In between costume changes, prodded by zombie nurse Calico Cooper (Alice’s daughter), the singer stalked the stage, wielding a sword, a rag doll, a cane, a crutch, a severed head and various other accoutrements of mayhem to keep the flock entranced. He encored with “School’s Out”, featuring a snippet of PINK FLOYD’s “Another Brick In The Wall”. It’s likely the audience would have gladly stayed on for another hour of Alice Cooper and gone home full, fat and satisfied.

He certainly raised the stakes for DEEP PURPLE, who closed the night out with a 12-song set. “Highway Star”, “Fireball” and "Strange Kind Of Woman" were rolled out in quick succession, and hardcore PURPLE fans rejoiced with mercurial abandonment.

Truth be told, the band held their own, despite the sluggish deliveries. Ian Gillan kept his vocal range in check on newer songs like “Uncommon Man” and “The Surprising”, while minimizing the unreachable yelps on “Lazy” and "Space Truckin’". What the singer lacks in his once-mighty screams, he more than makes up for with zeal and wit.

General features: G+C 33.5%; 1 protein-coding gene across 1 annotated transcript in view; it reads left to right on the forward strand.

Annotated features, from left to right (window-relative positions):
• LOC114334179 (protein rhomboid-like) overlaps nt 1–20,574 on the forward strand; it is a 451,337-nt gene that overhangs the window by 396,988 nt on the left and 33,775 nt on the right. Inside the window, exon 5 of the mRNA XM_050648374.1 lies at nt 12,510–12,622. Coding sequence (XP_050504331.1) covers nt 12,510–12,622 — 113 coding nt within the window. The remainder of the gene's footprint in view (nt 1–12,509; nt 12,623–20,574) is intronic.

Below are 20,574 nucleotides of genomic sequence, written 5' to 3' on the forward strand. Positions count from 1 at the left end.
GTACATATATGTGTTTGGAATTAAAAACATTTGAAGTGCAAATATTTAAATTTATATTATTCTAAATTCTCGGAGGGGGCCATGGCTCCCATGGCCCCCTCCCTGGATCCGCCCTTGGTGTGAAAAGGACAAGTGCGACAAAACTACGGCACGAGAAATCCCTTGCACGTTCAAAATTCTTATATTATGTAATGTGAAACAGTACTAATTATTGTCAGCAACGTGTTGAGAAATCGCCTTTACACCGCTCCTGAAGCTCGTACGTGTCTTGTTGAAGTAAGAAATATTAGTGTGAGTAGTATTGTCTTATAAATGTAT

It was really the keyboard antics of Don Airey that lifted PURPLE’s set above and beyond. His mastery of classical, jazz and prog during his solo spot segued nicely into “Perfect Strangers”. Steve Morse, working through the pain, and Roger Glover churned out the grooves without losing the momentum. And drummer Ian Paice, despite suffering a mini stroke in 2016 that debilitated his playing, was able to keep up the pace without fault.

“Smoke On The Water” ended the main set before the band returned for a two-song encore of “Time For Bedlam”, from the band’s 2017 album InFinite, and “Hush”. It was a rather fitting finale to end the show with PURPLE’s first bona fide hit from 1968. Still, as the crowd exited the Greek, one couldn’t help but think that DEEP PURPLE’s best days are behind them, and that the Long Goodbye Tour is an appropriate way for the Rock and Roll Hall of Famers to bow out gracefully. The rest of us should only be so lucky.

Check out a few more photos from the show!
All Photos By Junkman